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Mapping the Start/End Points of Colorado Oil and Gas Flowlines

This repository contains the data, methods and code Inside Energy used to create an interactive map of the start/end points of Colorado oil and gas flowline locations. You can view the completed map and read the accompanying web article here.


In the wake of a home explosion in Firestone, Colorado, Governor Hickenlooper requested that all oil and gas operators submit the locations of flowlines that are within 1000 ft. of buildings. On June 27, 2017, the Colorado Oil and Gas Conservation Commission made the start/end points of oil and gas flowlines available for the first time.

The original dataset is available for download from COGCC: Flowline Inventory

The data contains the start and end locations of different types of flowlines: process piping, wellsite flowlines, dump lines, etc. It does not include the actual routes of the flowlines. We played around with a few ways to visualize this data on a map, including just showing the point locations of the start and end of each line. Ultimately, Inside Energy decided to show a line connecting the start and end points. Note that this does not indicate the exact flowline route. However, we felt that this was the most useful way to quickly and visually identify where the flowlines are.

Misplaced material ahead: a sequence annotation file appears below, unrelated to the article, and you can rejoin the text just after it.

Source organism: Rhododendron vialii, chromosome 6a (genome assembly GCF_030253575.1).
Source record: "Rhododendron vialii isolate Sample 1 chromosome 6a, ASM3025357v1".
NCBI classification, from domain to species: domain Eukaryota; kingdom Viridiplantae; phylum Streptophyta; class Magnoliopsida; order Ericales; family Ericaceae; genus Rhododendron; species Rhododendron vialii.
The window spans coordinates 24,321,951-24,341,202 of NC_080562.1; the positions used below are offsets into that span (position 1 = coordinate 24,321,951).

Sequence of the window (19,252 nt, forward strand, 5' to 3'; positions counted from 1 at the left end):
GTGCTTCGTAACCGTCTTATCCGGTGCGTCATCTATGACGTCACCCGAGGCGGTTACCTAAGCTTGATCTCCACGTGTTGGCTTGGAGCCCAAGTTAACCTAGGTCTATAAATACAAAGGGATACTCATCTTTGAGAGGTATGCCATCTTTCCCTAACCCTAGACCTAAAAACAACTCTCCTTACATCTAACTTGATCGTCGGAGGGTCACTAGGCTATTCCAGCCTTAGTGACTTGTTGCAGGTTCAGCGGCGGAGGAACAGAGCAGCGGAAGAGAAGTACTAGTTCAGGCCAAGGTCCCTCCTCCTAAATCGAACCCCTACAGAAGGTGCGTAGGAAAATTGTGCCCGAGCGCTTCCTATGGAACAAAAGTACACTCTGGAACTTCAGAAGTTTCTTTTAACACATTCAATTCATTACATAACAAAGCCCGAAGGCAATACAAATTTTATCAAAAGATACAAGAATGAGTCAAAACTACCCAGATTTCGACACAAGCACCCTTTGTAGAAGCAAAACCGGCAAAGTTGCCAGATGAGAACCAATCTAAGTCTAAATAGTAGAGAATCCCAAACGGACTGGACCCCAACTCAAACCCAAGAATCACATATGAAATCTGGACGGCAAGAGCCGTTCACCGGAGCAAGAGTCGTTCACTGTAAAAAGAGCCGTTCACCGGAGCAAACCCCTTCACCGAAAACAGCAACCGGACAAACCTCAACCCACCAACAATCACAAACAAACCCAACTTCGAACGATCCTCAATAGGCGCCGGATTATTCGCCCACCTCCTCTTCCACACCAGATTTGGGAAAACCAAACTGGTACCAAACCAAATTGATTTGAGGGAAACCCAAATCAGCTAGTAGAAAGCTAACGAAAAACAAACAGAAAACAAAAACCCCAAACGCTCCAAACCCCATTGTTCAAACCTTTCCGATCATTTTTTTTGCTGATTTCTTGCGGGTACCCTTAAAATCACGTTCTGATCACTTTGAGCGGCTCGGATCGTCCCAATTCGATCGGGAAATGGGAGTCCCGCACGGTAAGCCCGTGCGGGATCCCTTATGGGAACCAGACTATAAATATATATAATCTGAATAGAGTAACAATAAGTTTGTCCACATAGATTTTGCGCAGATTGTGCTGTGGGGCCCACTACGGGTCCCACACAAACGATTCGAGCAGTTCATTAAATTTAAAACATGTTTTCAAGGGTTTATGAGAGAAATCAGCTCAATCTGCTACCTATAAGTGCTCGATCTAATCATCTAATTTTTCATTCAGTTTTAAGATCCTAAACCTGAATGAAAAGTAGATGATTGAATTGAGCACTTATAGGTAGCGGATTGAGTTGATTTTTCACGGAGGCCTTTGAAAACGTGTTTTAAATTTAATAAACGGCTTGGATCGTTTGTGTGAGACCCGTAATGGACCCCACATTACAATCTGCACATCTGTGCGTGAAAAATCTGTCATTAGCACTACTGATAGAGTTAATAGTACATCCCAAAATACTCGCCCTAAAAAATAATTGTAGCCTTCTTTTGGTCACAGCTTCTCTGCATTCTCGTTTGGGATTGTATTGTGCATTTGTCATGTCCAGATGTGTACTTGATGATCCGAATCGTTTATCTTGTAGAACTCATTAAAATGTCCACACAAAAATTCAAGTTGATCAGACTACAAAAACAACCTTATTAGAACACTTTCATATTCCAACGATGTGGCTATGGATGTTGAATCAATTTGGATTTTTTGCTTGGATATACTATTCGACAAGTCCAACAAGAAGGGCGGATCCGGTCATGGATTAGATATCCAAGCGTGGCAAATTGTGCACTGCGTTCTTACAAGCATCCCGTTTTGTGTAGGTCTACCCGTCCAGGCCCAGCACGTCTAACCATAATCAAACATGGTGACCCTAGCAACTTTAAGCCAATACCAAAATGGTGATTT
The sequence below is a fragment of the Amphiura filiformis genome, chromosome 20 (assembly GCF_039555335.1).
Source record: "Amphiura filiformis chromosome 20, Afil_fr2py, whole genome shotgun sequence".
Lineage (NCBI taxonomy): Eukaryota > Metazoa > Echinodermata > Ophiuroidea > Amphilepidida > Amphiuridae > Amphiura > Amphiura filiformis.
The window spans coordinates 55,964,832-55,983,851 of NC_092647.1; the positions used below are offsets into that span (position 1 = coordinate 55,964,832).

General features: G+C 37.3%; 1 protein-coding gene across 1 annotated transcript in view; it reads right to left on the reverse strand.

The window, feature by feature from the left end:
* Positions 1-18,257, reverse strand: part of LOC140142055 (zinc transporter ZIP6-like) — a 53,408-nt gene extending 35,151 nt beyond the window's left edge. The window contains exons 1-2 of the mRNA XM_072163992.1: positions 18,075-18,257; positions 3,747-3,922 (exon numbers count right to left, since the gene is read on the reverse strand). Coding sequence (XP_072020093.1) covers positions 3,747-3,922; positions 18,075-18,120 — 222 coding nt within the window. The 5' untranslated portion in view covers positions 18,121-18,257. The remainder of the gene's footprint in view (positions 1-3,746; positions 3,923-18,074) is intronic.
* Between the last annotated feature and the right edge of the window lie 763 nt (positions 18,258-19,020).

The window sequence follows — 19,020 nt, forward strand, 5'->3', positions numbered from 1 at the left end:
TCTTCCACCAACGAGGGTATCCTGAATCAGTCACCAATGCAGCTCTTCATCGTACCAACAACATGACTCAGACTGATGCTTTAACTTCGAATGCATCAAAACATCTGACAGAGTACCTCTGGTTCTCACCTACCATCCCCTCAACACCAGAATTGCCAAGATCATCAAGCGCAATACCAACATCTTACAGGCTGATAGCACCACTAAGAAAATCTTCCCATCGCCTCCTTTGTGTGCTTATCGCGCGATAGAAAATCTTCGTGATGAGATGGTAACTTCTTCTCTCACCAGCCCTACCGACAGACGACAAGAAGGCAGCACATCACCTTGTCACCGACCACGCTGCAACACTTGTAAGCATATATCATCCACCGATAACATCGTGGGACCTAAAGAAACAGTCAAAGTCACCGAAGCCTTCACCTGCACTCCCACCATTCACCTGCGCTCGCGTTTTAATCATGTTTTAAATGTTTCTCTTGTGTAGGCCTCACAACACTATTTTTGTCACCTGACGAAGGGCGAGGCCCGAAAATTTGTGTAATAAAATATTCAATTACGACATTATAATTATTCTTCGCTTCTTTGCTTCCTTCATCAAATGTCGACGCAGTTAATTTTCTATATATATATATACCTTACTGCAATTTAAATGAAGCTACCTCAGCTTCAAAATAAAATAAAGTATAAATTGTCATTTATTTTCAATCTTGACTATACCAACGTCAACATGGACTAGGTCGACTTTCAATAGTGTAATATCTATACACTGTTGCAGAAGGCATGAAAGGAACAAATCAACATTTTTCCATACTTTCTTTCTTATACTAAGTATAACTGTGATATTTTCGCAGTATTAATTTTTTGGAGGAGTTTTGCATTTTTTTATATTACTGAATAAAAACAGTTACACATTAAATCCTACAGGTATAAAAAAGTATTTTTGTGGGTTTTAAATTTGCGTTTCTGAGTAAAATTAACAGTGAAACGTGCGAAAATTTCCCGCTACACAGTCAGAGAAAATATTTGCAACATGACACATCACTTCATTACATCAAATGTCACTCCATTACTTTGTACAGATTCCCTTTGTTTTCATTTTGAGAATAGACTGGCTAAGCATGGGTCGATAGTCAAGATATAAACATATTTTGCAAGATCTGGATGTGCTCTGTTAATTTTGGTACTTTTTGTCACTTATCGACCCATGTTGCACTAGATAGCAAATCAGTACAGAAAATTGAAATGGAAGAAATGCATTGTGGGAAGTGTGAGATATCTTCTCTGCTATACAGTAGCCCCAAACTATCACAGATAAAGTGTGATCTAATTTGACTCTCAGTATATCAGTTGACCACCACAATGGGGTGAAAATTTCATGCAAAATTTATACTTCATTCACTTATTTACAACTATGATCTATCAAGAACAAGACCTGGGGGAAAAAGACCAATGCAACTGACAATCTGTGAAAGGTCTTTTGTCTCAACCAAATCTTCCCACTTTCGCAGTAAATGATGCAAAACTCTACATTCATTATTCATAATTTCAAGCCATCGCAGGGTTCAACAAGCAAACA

Tools we used for this project: Python with Jupyter and pandas; QGIS with Points2One plugin; Carto.

What's in this repository?

In this repository, you'll find:

  • COGCC-flowlines.ipynb - A Jupyter notebook with the Python code we used to clean the data before we created the flowline shape files
  • All_Start_End.csv - The cleaned start and end point location file
  • All_Flowline_Info.csv - The flowline info lookup file
  • flowlines-info-length.zip - The final shape files, zipped
  • Flowline - The original download from the COGCC (download date: June 27, 2017), unzipped containing .xls file and data dictionary (note: we removed the .mdb file).

Basic method

Here are the rough steps we used to clean and map the data:

  1. Clean and prepare data with Python/pandas (format, remove irregular/missing data points). View the full method and code here.
  2. Import into QGIS and use Points2One plugin to draw straight lines between the start and end points. Calculate length of each line.
  3. Map in Carto, filter out flowlines longer than 1500m.

By Jordan Wirfs-Brock for Inside Energy. Questions or comments? Contact jordanwb@gmail.com.